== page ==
Gulfstream Leader Sees BizAv Image Gains

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Kerry Lynch

Early returns from the industry's "No Plane, No Gain" campaign indicate attitudes about business aviation are beginning to change, but more needs to be done, Gulfstream President Joe Lombardo said.

Speaking to the Aero Club of Washington on May 26, Lombardo said, "Results are favorable. Things have calmed down." He added, however, that calming down only means the negative press has abated. The industry must still project a positive image. "General aviation has suffered significantly," Lombardo said, with the downfall beginning in November when the chiefs of the three major U.S. automakers flew to Washington, D.C., on separate corporate jets. That visit, in which business aviation was characterized as a perk, began a cascade of events that caused the bottom to drop out of the industry, he said.

A populist wave spread across the country, and so did the perception of business aviation as a luxury for corporate fat cats. Restrictions had been contemplated for top corporate executives' use of their aircraft, language in the TARP bill that Lombardo said led directly to aircraft order cancellations and deferrals (BA, Jan. 19/23).

But image was only one factor. "As the economy goes, so too does our industry," he said. Financial institutions that had been underwriting aircraft loans fell to the wayside and credit markets froze up, he said.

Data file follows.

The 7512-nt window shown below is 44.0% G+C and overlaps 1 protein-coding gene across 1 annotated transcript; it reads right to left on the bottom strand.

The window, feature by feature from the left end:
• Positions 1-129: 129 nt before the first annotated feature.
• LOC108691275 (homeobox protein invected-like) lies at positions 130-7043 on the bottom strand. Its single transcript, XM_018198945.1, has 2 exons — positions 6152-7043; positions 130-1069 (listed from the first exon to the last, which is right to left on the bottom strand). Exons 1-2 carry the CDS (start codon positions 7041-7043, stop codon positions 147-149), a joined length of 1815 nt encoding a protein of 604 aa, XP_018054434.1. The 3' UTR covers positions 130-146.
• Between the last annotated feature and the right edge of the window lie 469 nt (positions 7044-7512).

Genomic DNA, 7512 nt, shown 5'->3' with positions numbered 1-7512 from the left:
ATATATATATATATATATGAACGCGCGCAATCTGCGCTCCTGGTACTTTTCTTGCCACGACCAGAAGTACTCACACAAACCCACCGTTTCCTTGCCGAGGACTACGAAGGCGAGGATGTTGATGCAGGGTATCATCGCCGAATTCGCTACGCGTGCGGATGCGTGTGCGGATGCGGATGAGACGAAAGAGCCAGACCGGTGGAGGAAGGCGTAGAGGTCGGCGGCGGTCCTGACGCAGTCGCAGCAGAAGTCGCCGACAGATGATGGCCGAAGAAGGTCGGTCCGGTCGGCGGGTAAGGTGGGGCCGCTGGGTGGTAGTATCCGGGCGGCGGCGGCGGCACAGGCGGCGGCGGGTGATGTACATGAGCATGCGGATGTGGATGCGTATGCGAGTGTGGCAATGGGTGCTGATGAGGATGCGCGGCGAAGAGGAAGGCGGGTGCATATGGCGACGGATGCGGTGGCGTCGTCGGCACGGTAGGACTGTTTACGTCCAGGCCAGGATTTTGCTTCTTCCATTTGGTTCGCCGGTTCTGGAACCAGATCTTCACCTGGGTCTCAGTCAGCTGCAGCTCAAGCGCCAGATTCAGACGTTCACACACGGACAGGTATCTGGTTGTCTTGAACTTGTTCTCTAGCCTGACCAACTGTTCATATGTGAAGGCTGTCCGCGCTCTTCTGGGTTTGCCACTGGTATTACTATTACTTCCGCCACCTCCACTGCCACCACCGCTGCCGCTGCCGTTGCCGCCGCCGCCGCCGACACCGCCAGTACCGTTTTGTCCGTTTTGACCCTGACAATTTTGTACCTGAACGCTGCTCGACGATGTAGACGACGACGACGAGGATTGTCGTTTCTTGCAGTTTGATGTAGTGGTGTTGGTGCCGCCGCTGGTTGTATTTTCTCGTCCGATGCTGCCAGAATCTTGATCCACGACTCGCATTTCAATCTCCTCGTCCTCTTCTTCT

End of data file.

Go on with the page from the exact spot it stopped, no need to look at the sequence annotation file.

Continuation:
As a result, thousands of jobs have been lost. Gulfstream alone has laid off 1,200 workers and established five-week furlough periods for another 2,200. The economic damage extends beyond the industry, he added. Gulfstream canceled its two major conferences for operators and suppliers that would have attracted hundreds of participants. Cancellations mean lost hotel, travel, and food revenues. "These scenarios caught us flat-footed," Lombardo said, noting that employees asked management, "When are we going put an ad out?"

Gulfstream believed the best response was coordinated industry-wide action, he said. This included the "No Plane, No Gain" program developed through the General Aviation Manufacturers Association and National Business Aviation Association. Under No Plane, No Gain, industry has been able to deliver a cohesive message that "these airplanes are made for business, and we should not vilify people who use them," Lombardo said.

The messaging is intended to dispel the myth that corporate jets are only for "fat cats," and that the industry plays an important role in the economy, he said, noting estimates that the General Dynamics Aerospace group generates some $737 million annually in jobs and economic benefits in Georgia alone.

The campaign has included a letter writing campaign "to anyone with potential impact," along with advertising, office visits and television appearances. "An awful lot of work has been done to make sure our message is received, he said." As far as the overall industry outlook, Lombardo admitted that "forecasters vary.&We just don't know when it is getting better." He sees some positive signs, particularly a slowdown in the growth of used inventory. The industry also is seeing some signs of stabilization with new aircraft orders and believes the "flight activity [downcycle] is bottoming out." Lombardo was pleased with the atmosphere at the European Business Aviation Convention and Exposition last month in Geneva, and believes that too is a positive sign.

Photo: Gulfstream

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